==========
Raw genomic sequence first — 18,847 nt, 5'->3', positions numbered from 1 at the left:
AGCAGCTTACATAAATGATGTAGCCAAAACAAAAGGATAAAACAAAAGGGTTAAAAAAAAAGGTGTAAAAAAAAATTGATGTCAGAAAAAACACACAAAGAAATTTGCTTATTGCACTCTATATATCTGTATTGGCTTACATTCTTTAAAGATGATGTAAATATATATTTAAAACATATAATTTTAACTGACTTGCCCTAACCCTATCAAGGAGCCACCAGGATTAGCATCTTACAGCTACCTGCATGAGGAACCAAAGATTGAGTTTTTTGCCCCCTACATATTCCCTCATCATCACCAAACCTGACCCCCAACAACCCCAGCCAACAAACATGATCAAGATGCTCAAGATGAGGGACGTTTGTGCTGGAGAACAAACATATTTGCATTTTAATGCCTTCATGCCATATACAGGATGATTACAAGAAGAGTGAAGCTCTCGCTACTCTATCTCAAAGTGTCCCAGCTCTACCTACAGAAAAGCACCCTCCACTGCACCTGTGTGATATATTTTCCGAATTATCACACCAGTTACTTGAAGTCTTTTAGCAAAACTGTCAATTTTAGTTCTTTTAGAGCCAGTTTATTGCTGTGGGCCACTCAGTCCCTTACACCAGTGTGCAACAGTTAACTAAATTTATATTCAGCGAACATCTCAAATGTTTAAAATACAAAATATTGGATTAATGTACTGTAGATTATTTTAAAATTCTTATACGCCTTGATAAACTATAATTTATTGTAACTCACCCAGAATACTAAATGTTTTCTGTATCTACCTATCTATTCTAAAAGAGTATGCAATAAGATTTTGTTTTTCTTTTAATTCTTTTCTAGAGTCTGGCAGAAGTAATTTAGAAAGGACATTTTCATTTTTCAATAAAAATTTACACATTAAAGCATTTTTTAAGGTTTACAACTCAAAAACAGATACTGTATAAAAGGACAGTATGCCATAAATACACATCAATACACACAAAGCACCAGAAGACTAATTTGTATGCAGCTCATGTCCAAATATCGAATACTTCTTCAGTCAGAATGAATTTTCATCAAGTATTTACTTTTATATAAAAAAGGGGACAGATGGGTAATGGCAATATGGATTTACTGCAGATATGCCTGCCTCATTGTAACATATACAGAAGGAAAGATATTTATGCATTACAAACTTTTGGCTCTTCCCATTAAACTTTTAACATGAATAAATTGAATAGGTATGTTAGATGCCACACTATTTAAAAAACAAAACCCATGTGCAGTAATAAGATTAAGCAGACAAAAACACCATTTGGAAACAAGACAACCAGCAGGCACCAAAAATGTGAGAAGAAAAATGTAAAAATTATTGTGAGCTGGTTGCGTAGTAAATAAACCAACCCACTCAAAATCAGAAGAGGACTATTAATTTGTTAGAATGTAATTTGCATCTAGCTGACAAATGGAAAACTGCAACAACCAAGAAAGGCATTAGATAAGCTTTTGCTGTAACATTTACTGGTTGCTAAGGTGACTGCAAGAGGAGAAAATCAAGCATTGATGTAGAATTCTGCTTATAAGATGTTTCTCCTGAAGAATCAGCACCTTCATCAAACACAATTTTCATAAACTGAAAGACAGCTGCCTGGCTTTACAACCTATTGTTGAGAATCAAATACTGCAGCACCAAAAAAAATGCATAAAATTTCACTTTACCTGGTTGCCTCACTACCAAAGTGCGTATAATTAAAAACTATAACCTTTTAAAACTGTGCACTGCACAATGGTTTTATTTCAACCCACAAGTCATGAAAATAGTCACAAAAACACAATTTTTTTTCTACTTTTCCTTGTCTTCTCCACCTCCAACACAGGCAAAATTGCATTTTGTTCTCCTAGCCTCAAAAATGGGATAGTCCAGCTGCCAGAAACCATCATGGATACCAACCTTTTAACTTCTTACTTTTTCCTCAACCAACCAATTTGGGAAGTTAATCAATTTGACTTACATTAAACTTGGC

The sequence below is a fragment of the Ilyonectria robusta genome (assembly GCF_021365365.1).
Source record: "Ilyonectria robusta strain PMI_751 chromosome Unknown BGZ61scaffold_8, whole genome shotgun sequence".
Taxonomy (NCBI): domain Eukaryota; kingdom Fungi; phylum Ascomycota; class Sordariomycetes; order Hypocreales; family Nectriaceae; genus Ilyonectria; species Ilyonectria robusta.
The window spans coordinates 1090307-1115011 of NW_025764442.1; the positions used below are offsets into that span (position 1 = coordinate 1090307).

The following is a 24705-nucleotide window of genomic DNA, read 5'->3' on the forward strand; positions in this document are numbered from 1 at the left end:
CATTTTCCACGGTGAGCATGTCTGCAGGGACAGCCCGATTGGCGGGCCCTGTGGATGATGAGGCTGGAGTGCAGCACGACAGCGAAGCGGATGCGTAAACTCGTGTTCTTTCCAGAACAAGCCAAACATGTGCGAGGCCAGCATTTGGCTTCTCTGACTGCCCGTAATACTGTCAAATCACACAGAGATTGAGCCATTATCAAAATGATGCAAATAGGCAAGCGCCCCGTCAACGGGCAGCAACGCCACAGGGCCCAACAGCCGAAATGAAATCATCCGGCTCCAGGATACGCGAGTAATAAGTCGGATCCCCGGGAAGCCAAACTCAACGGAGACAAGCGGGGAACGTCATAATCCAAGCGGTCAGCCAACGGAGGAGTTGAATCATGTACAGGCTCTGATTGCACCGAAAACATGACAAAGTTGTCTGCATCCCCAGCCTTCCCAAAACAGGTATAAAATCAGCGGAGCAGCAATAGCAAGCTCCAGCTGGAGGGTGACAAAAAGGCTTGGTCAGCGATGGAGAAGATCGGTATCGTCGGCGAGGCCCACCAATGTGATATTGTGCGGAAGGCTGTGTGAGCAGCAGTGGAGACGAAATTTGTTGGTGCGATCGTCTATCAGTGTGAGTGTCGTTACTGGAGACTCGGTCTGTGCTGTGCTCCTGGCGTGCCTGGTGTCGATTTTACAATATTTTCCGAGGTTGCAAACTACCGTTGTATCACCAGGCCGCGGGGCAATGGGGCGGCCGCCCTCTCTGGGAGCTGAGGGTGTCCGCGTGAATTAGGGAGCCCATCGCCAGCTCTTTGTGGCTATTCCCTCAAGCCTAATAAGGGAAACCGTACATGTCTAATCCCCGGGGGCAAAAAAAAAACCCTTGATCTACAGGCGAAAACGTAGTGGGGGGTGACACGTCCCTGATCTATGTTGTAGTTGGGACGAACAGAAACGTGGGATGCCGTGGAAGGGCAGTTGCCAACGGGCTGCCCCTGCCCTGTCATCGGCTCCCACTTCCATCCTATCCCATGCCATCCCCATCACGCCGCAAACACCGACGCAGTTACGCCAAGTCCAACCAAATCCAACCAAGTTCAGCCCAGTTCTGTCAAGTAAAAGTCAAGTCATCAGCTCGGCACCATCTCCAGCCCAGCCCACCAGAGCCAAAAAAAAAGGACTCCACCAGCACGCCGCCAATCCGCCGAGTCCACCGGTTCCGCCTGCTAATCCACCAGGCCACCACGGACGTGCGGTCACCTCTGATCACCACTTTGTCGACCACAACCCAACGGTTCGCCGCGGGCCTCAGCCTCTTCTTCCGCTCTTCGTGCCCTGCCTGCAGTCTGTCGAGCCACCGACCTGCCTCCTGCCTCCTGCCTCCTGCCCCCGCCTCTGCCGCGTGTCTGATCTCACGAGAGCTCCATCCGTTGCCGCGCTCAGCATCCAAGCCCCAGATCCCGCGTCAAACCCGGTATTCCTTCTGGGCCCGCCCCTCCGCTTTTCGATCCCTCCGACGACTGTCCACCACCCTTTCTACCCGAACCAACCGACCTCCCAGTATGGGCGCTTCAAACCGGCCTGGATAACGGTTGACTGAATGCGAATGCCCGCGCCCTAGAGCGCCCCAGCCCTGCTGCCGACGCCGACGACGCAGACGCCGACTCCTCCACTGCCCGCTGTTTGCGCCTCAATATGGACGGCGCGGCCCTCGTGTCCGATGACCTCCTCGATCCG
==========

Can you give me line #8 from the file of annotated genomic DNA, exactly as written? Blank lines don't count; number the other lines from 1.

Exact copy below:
CATTTTCCACGGTGAGCATGTCTGCAGGGACAGCCCGATTGGCGGGCCCTGTGGATGATGAGGCTGGAGTGCAGCACGACAGCGAAGCGGATGCGTAAACTCGTGTTCTTTCCAGAACAAGCCAAACATGTGCGAGGCCAGCATTTGGCTTCTCTGACTGCCCGTAATACTGTCAAATCACACAGAGATTGAGCCATTATCAAAATGATGCAAATAGGCAAGCGCCCCGTCAACGGGCAGCAACGCCACAGGGCCCAACAGCCGAAATGAAATCATCCGGCTCCAGGATACGCGAGTAATAAGTCGGATCCCCGGGAAGCCAAACTCAACGGAGACAAGCGGGGAACGTCATAATCCAAGCGGTCAGCCAACGGAGGAGTTGAATCATGTACAGGCTCTGATTGCACCGAAAACATGACAAAGTTGTCTGCATCCCCAGCCTTCCCAAAACAGGTATAAAATCAGCGGAGCAGCAATAGCAAGCTCCAGCTGGAGGGTGACAAAAAGGCTTGGTCAGCGATGGAGAAGATCGGTATCGTCGGCGAGGCCCACCAATGTGATATTGTGCGGAAGGCTGTGTGAGCAGCAGTGGAGACGAAATTTGTTGGTGCGATCGTCTATCAGTGTGAGTGTCGTTACTGGAGACTCGGTCTGTGCTGTGCTCCTGGCGTGCCTGGTGTCGATTTTACAATATTTTCCGAGGTTGCAAACTACCGTTGTATCACCAGGCCGCGGGGCAATGGGGCGGCCGCCCTCTCTGGGAGCTGAGGGTGTCCGCGTGAATTAGGGAGCCCATCGCCAGCTCTTTGTGGCTATTCCCTCAAGCCTAATAAGGGAAACCGTACATGTCTAATCCCCGGGGGCAAAAAAAAAACCCTTGATCTACAGGCGAAAACGTAGTGGGGGGTGACACGTCCCTGATCTATGTTGTAGTTGGGACGAACAGAAACGTGGGATGCCGTGGAAGGGCAGTTGCCAACGGGCTGCCCCTGCCCTGTCATCGGCTCCCACTTCCATCCTATCCCATGCCATCCCCATCACGCCGCAAACACCGACGCAGTTACGCCAAGTCCAACCAAATCCAACCAAGTTCAGCCCAGTTCTGTCAAGTAAAAGTCAAGTCATCAGCTCGGCACCATCTCCAGCCCAGCCCACCAGAGCCAAAAAAAAAGGACTCCACCAGCACGCCGCCAATCCGCCGAGTCCACCGGTTCCGCCTGCTAATCCACCAGGCCACCACGGACGTGCGGTCACCTCTGATCACCACTTTGTCGACCACAACCCAACGGTTCGCCGCGGGCCTCAGCCTCTTCTTCCGCTCTTCGTGCCCTGCCTGCAGTCTGTCGAGCCACCGACCTGCCTCCTGCCTCCTGCCTCCTGCCCCCGCCTCTGCCGCGTGTCTGATCTCACGAGAGCTCCATCCGTTGCCGCGCTCAGCATCCAAGCCCCAGATCCCGCGTCAAACCCGGTATTCCTTCTGGGCCCGCCCCTCCGCTTTTCGATCCCTCCGACGACTGTCCACCACCCTTTCTACCCGAACCAACCGACCTCCCAGTATGGGCGCTTCAAACCGGCCTGGATAACGGTTGACTGAATGCGAATGCCCGCGCCCTAGAGCGCCCCAGCCCTGCTGCCGACGCCGACGACGCAGACGCCGACTCCTCCACTGCCCGCTGTTTGCGCCTCAATATGGACGGCGCGGCCCTCGTGTCCGATGACCTCCTCGATCCG